By Shahin Sharma
No doubt these are challenging times. The word that tends to be used frequently to describe this time is ‘unprecedented.’ The Oxford dictionary defines unprecedented as ‘never done or known before.’
So, how are we coping, personally, with these usual, unfamiliar times? Are our coping tools equally unprecedented?
One tool that I am practicing is Acceptance, defined specifically as acknowledging what is. In his book entitled The Unopened Gift, international coach and coach trainer, Dan Newby, defines acceptance as, ‘I acknowledge it is as it is. I am not agreeing with how it is. I am not resisting how it is. I am not endorsing how it is. I’m simply saying I understand that it is as it is.’ He further describes acceptance as the ‘you are here’ marker on a map, such as the ones in a shopping mall.
As such, acceptance enables me to identify and acknowledge all that I am feeling and thinking – the multitude of emotions, the diversity of assessments as well as their changing nature. Acceptance also enable me to be present, to live – even for a moment – in the present moment, not focused on the future or living in the past.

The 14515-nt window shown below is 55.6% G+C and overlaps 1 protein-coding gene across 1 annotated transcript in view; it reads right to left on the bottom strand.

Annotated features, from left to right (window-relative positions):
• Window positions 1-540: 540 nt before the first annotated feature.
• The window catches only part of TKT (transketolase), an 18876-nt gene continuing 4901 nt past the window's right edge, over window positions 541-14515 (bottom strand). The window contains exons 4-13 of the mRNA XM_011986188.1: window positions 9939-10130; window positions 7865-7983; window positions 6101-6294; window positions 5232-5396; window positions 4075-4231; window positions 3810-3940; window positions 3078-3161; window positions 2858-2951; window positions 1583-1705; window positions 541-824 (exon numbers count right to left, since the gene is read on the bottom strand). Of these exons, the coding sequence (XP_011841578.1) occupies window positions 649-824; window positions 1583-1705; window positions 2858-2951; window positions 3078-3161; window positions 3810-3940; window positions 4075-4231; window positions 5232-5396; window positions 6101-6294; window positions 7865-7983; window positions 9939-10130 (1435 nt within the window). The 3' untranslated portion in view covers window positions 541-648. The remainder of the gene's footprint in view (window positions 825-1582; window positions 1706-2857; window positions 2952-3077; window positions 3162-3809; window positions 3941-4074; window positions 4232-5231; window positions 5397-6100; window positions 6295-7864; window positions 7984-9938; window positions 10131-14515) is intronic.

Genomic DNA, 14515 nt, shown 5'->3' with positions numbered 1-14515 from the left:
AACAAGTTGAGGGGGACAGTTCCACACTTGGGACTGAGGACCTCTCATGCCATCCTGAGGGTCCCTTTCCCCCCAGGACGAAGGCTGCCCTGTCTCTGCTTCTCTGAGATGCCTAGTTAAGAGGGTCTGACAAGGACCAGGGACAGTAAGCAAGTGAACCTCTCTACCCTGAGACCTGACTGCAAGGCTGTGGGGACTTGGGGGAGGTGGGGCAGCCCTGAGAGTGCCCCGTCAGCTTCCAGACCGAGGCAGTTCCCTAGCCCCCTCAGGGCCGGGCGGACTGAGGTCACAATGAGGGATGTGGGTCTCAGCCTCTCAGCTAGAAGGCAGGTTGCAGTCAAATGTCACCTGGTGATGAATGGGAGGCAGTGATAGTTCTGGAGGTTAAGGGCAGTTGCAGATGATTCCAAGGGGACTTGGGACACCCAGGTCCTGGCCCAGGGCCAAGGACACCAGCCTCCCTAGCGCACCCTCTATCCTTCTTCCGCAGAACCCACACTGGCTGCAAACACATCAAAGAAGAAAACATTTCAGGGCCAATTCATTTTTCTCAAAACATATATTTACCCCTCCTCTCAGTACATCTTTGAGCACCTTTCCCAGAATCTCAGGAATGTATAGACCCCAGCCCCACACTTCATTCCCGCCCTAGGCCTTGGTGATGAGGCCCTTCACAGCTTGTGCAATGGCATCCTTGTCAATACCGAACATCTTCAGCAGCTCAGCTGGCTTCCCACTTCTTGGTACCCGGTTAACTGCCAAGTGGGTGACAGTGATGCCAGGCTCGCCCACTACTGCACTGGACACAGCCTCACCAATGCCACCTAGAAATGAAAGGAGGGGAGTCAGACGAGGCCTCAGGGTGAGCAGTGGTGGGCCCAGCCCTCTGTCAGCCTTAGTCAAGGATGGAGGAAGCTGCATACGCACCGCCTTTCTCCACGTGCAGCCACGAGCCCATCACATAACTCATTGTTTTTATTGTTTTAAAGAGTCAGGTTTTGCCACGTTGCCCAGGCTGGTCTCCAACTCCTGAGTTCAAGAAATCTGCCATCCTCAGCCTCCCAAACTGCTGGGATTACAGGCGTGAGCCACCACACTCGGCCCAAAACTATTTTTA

For example, I accept that I feel fear, worry and dread of the magnitude of the disease and the uncertainty created by it, including the economic and social ones. I also accept that I do feel relief and calm at the slower pace of life. I accept that I love working from home. I accept that I hate that family members and many others have lost their jobs or businesses, that many are suffering – financially, mentally, physically. When I am in acceptance, I am neither in the past nor the future, but the present.
Just as in a mall, using the map marking our current position, we can then navigate our way to other stores or areas of the mall, so then acceptance enables us to begin mapping our path forward.
Every morning, after brushing my teeth, I take a deep and gently breath. I close my eyes, and complete 3-5 sentences of ‘I accept….” I do this practice at lunch and at bedtime. I invite you to do the same.
Shahin Sharma, BA ACC